Wednesday, September 7, 2011

Fire Always Burns Uphill

Fire Always Burns Uphill
By Keith Parker
Published by Iuniverse

This isn't the first time I have reviewed a book written by someone I know. In fact, I also reviewed a book by one of my cousins. But this is probably the first time I have reviewed a book written by someone who most likely regularly reads these reviews. But since he shamelessly wanted all his friends to purchase an e-copy so that he could make lots and lots of money, I suppose that I shouldn't be too worried. Parker already has my money.

Fire Always Burns Uphill is really a romance between best friends Dylan Delaney and Zelda Wilcox.  But don't expect roses and romance. Instead, take a peak into the minds and lives of two very passionate but dysfunctional individuals and try hard to figure out if they are really meant for one another. Although I was expecting a sort of thriller with chase scenes, there was a great deal of dialogue, crazy characters, strange thought processes and lots of personal revelations.

These two people, Dylan and Zelda, call one another friends and claim to really share themselves only with one another. But it isn't until the end of the book that they really share what has been going on in their lives. One character has been keeping a devastating secret and the other has been doing some stalking. Although Dylan suffers from depression (his actions are more manic-depressive in my opinion) and self-medication, it is Zelda the psychologist who seems to need the most help. In fact, I found myself really liking Dylan and wanting Zelda to hit the road. The hope expressed at the end is that they will somehow help each other out by providing the healing balance that the other needs.

What I found most interesting in the book is the male viewpoint of romance. Most romance novels are written by women. These books are from the woman's point of view. Much of what you see is about feelings. Descriptions of the character's looks are often focused on what other women would notice (clothes, makeup, hair color, etc) and, at least for the female characters, what they find lacking in their own appearance. Parker gives us a more mental love. Love is about sharing the intimate facts and thoughts in your head with someone who will not use those against you. That isn't to say that Parker shies away from suggesting that men are also pretty focused on one particular women's body part.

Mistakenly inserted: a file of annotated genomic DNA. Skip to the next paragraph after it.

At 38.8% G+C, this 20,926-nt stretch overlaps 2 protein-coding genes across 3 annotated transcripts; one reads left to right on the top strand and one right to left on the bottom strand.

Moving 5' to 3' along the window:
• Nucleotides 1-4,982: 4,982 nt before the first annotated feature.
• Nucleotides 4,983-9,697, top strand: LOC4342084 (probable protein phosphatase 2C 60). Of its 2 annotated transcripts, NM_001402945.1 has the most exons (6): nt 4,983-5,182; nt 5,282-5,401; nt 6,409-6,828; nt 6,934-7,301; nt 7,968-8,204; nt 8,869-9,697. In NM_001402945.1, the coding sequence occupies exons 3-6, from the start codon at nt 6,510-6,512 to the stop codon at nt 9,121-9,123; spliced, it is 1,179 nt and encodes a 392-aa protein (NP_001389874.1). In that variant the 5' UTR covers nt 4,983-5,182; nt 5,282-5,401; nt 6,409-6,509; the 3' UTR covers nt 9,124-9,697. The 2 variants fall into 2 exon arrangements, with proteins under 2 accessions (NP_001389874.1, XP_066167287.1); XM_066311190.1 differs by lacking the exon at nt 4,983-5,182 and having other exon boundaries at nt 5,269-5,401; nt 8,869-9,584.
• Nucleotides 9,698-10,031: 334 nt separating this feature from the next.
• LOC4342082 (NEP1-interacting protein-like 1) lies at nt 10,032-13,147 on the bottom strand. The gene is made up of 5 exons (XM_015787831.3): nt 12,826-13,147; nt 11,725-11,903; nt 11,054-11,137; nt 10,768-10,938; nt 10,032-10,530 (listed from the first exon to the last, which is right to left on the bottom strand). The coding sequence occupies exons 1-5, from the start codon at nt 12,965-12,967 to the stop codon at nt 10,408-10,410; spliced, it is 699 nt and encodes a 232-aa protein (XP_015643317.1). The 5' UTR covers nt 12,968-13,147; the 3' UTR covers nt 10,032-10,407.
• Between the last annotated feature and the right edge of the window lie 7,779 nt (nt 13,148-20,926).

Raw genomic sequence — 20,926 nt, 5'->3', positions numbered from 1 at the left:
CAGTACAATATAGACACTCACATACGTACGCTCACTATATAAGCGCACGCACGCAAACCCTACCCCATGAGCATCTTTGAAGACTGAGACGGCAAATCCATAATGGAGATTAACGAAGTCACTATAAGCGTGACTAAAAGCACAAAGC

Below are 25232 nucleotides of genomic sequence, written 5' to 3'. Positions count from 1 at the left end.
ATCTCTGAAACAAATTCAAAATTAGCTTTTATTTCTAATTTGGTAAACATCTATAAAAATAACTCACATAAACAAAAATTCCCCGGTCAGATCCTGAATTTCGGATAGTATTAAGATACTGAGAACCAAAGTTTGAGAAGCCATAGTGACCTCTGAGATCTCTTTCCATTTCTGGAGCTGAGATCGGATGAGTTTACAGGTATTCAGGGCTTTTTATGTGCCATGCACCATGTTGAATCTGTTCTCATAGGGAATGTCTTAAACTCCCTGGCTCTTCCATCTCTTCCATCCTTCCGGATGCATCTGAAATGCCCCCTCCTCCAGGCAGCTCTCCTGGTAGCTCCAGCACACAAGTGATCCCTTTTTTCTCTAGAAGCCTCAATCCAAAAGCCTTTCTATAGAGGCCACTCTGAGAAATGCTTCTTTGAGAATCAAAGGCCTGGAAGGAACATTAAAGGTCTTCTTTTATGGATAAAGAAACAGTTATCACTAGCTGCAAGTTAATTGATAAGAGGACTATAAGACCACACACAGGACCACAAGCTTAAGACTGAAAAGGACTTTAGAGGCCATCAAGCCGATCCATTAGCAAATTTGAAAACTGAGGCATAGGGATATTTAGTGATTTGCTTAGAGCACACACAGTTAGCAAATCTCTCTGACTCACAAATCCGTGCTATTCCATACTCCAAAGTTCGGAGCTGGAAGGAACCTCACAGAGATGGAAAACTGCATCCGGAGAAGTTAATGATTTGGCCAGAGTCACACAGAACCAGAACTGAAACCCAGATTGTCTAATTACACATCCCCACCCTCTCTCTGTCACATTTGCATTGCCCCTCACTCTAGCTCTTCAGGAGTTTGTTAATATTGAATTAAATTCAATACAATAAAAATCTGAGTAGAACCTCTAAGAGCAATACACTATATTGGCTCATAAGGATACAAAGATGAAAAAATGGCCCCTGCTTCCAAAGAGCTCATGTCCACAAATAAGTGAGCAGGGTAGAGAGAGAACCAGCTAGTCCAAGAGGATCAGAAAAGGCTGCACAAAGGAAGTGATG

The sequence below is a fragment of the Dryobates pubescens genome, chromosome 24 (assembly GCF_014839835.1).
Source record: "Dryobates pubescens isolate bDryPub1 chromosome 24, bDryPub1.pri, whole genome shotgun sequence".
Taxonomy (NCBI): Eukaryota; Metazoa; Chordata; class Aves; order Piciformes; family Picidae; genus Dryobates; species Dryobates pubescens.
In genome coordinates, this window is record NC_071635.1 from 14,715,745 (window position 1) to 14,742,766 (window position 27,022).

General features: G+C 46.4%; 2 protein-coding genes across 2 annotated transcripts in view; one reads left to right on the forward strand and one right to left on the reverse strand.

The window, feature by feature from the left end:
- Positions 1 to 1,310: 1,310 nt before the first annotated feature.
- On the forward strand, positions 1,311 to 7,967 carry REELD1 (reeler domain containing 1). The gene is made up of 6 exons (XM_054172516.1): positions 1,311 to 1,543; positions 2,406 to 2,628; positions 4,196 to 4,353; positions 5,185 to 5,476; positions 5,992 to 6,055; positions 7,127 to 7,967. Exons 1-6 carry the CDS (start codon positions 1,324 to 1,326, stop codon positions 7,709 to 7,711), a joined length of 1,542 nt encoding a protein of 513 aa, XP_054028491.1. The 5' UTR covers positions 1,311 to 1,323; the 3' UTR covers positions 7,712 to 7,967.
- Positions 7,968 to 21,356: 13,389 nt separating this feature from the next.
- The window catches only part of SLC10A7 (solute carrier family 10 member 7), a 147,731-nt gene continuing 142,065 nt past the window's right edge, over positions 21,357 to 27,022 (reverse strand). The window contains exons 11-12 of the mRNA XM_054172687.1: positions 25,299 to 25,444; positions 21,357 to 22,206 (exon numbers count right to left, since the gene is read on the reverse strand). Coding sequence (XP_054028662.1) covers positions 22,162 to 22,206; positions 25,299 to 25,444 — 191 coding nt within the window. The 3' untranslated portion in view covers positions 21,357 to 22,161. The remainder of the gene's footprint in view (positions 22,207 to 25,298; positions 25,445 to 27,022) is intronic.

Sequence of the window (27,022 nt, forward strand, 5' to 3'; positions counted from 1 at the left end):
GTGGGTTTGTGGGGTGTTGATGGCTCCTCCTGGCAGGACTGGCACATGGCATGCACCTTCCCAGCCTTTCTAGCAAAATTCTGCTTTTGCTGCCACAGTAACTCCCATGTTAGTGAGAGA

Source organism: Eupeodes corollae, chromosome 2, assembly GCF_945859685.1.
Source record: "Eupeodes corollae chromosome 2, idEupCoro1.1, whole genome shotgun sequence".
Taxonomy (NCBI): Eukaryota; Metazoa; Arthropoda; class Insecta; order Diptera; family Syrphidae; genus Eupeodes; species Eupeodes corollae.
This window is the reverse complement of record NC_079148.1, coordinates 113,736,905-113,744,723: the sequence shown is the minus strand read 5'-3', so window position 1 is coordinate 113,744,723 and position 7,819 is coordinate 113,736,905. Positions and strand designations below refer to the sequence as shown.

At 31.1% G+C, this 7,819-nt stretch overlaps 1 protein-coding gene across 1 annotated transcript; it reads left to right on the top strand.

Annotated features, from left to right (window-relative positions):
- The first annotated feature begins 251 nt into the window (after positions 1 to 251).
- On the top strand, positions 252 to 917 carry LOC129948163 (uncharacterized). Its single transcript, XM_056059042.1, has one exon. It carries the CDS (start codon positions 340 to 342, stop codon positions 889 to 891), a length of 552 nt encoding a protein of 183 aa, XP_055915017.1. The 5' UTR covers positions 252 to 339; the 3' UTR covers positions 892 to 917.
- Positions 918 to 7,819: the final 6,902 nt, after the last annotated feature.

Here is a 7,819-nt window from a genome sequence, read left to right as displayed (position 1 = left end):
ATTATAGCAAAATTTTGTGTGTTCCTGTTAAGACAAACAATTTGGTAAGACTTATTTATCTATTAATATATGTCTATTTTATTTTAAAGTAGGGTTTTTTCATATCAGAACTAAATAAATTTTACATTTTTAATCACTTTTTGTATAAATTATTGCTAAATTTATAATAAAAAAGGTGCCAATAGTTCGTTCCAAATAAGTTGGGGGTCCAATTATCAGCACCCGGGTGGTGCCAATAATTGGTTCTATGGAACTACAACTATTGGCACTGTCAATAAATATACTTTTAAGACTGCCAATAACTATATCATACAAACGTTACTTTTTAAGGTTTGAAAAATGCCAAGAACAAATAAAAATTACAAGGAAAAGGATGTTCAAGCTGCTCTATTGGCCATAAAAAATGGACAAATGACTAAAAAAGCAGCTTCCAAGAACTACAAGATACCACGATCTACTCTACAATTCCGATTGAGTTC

The book's characters do talk to one another which is a big change from many romances I've read. In fact, Parker gives us a more cerebral view of love and a more psychotic view of hate. Being hurt in Parker's novel means that one will probably strike out in some kind of mental illness -- whether against others or against the self. Depression, stalking, suicide, murder are just some of the ways to deal with the pain of relationships.

I finished reading the book and said to myself, "This is truly fiction. There is no basis for reality in this at all." Then I started thinking about the people I have met and spoken with. The personal stories I've been told. The similarities of real people to the characters of Dylan, Zelda and others in the book are actually kind of spooky. Perhaps not one single individual would have all of Dylan's problems but several persons I know could share very similar past experiences.

I did have a problem with Zelda's hurt foot. Despite her injuries, she is still able to hobble about, bathe in the stream and participate in romantic activities. I winced every time it was mentioned that she moved around. At one point she sat Indian style and I wanted to scream for her: that had to hurt. But this is fiction.

What does this book have to do with my faith? Dylan and Zelda have an entire conversation about God, life after death, and their belief. Dylan tells Z (his nickname for her) that she should just choose something and then believe. What does she think life after death is like? Picture that and then believe it. Certainly Dylan himself seems to have a belief system but his own faith is rather foggy. Z and Dylan have more faith in themselves than God. Fire Always Burns Uphill made me think about my own beliefs about life after life. I realize I actually have more faith in God than myself when it comes to that.

If you are interested in local authors, self-publications and a different kind of romance, I recommend Fire Always Burns Uphill.

Happy reading!


Copyright 2011 Amelia G. Sims


  1. Wow! Being the author, it's difficult to say much more than "thank you", but I would add two things:
    1) The novel's original premise was Twilight Zone-type fantasy; that was changed to "realism" by the editor, and 2) Zelda has not been well-received. I didn't intend for her to be an antagonist, but she appears to play that role.
    And the thing about her foot is what we writers call a mistake.
    Thank you so much!

  2. Good review, reflected some of my own thoughts as well. I actually liked Zelda, though--or at least found her to be the kind of woman I have actually found myself attracted to in real life (maybe that says something about *my* psychological health, lol). I also thought it interesting to read a romance from a male point of view. I thought Parker did a pretty good job with that.

    In response to Keith - I kinda wish your editor had left well-enough alone and let you write the Twilight Zone type novel. That sounds intriguing....

  3. Maybe I should write a sequel: The Bride of Fire Always Burns Uphill :-)

  4. Excellent review! i like the idea of a more cerebral take on romance. So many fictional romances take a left turn into a vat of melted velveeta. It's always nice to see a couple keep their wits about them even as they cross the line from friendship into romance.